 Be able to calculate, given two of M, V, or D, the missing
value
 Be able to determine whether a given object will sink,
float, or rise in a given fluid
 Please complete the Archimedes’s Principle/Buoyancy
Worksheet for homework.
Boyle’s Law
 Imagine Bubble-Wrap.
 As you squeeze the bubbles, what happens?
 The bubbles are sealed, so have a constant MASS of air
 As you squeeze the bubble, you decrease the VOLUME of
the bubble
   This, in turn, increases the PRESSURE of the air inside the
bubble
   The pressure, pushing in all directions from each point of
gas inside, acts on the walls of the bubble
   When the pressure is great enough, the bubble pops!
   Boyle’s Law concerns the relationship of a constant mass of
a fluid under changing VOLUME and PRESSURE
conditions
Under Pressure
 “Force per unit area, where the force is Normal
(perpendicular) to the surface.”
 A ratio of the force to the unit area, where the force is
Normal to the surface
 Pounds-per-Square-Inch (psi) is the CMS standard
unit for pressure.
 lbs / in2
Pressure Drop
 Consider a rectangular-prism filled with a fluid; the prism
is 12” long x 8” wide x 4” tall.
   Suppose the fluid exerts 10 psi.
   How many pounds of FORCE is exerted in each direction?
   Calculate the AREA of each face
   12*8 = 96, 8*4 = 32, 4*12 = 48
   Multiply by the PRESSURE, psi
   96*10 = 960, 32*10 = 320, 48*10 = 480
   The top could lift 960 lbs, the sides can resist 320 lbs, and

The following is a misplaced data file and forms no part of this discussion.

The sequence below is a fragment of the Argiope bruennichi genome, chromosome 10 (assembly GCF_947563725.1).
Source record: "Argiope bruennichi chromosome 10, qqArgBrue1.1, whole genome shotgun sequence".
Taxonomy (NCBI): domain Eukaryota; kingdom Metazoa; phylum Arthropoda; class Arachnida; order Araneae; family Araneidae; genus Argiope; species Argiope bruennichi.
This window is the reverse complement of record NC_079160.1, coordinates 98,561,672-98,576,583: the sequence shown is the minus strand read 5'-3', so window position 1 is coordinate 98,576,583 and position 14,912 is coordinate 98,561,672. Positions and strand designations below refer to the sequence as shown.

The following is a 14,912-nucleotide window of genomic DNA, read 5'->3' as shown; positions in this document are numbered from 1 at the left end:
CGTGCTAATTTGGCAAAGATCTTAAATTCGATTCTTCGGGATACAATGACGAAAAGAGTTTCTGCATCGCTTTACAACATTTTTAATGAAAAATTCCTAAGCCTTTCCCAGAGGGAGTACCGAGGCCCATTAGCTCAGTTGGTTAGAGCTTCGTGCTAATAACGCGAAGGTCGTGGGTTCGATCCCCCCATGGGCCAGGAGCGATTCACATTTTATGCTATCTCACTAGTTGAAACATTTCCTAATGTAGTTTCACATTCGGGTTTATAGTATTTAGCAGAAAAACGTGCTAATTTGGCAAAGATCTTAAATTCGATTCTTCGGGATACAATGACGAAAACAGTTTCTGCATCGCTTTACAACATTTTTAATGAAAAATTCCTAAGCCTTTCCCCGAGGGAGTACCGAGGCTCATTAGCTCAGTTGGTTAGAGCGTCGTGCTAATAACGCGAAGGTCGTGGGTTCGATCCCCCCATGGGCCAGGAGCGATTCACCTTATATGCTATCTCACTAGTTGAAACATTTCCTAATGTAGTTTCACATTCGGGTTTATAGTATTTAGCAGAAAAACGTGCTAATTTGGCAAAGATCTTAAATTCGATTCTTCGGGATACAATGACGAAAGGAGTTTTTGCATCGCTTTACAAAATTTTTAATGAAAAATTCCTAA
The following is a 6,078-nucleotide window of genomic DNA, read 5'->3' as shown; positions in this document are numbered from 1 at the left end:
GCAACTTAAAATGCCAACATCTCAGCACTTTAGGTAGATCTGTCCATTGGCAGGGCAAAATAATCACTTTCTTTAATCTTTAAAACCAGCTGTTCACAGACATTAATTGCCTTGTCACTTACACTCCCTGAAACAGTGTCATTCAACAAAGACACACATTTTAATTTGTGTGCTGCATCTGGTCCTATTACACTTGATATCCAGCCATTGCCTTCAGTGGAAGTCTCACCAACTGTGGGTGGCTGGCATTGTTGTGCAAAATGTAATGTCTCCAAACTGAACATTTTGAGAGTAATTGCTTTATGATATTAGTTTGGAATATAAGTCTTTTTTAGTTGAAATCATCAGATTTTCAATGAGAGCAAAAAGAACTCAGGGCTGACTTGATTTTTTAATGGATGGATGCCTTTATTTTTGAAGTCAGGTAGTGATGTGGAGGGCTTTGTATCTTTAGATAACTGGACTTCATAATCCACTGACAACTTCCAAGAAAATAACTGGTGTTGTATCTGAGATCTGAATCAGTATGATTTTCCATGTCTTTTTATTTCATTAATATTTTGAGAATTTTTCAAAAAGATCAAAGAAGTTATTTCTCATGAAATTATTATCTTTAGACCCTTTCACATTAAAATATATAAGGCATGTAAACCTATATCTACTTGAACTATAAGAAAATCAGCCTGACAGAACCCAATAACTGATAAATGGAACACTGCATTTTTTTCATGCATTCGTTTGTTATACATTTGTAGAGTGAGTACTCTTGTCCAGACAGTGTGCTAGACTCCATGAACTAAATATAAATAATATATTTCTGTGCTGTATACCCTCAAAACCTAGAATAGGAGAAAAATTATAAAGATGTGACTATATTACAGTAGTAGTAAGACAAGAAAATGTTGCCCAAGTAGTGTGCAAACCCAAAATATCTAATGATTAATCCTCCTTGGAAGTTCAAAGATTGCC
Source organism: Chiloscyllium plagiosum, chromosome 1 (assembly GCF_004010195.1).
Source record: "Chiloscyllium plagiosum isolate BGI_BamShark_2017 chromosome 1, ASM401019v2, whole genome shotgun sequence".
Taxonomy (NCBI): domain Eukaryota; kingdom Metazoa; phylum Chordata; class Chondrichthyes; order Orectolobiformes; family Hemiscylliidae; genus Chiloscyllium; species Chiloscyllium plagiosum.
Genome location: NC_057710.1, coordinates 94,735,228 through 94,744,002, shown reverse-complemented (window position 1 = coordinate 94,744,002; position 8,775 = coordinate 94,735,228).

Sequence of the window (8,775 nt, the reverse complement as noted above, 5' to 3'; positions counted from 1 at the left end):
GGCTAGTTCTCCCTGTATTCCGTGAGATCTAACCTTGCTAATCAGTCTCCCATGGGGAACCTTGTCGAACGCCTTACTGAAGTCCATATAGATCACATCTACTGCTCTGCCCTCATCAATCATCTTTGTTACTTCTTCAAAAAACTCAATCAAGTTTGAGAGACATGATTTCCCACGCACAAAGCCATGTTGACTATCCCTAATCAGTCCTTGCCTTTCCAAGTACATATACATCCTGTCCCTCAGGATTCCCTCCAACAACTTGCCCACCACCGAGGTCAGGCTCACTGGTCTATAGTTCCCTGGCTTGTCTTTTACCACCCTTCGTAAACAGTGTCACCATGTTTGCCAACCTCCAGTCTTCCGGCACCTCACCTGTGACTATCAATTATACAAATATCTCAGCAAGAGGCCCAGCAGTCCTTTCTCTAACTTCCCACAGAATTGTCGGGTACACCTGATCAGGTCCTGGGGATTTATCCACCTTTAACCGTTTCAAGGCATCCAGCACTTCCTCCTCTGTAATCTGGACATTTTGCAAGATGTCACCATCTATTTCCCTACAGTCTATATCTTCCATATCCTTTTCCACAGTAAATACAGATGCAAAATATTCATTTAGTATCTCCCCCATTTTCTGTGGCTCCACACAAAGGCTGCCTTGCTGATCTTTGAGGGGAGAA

the front can resist 480 lbs!
Boyle’s Law
 Assuming the temperature is held constant, the
volume of a constant mass of a fluid varies inversely
with its pressure.
 P1 * V1 = P2 * V2
 As the volume decreases, pressure increases
 As the volume increases, pressure decreases
Lift Kit
 Boyle’s Law explains hydraulics and pneumatics
 Hydraulics- machines and tools which use a liquid to
do work, especially actuators and turbines
 Pneumatics- machines and tools which use gasses to
do work, especially actuators and turbines
 LIQUIDS ARE HARDER TO COMPRESS THAN
GASSES!
 That is why hydraulics are used in many applications
as actuators, where pneumatics are not.
Two examples
Example 1
 Suppose a sample of Oxygen gas occupies a volume of 1
ft3 at a pressure of 14.5 psi. What volume will it occupy
at a pressure of 20 psi?
 14.5 * 1 = 20 * V2
 14.5 / 20 = V2 = 0.725 ft3

 http://www.unit-conversion.info/pressure.html
 http://www.unit-conversion.info/pressure.html
Example 2
 A sample of Carbon Dioxide occupies a volume of 3.5
ft3 at 18.125 psi. What pressure would the gas exert if
the volume was decreased to 2 ft3?
 18.125 * 3.5 = P2 * 2
 63.4375 / 2 = P2 = 31.71875 psi
Next Step
 Homework!
 Please complete the Boyle’s Law worksheet for
homework, due at the beginning of class tomorrow
BERNOULLI’S PRINCIPLE
 Take a piece of paper and hold with two hands, just
 Now exhale strongly. (You might need to angle-down a
little and/or blow very hard to get the desired result.)
In a nutshell
 Bernoulli states that a faster-moving body of air will
exert less pressure.
 In other words, if a fluid is accelerated, the pressure
will be lower for that accelerated section of fluid.
 Similarly, if a fluid is decelerated, the pressure will be
higher for that decelerated section of fluid.

 http://hyperphysics.phy-astr.gsu.edu/hbase/pber.html
 http://hyperphysics.phy-astr.gsu.edu/hbase/pber.html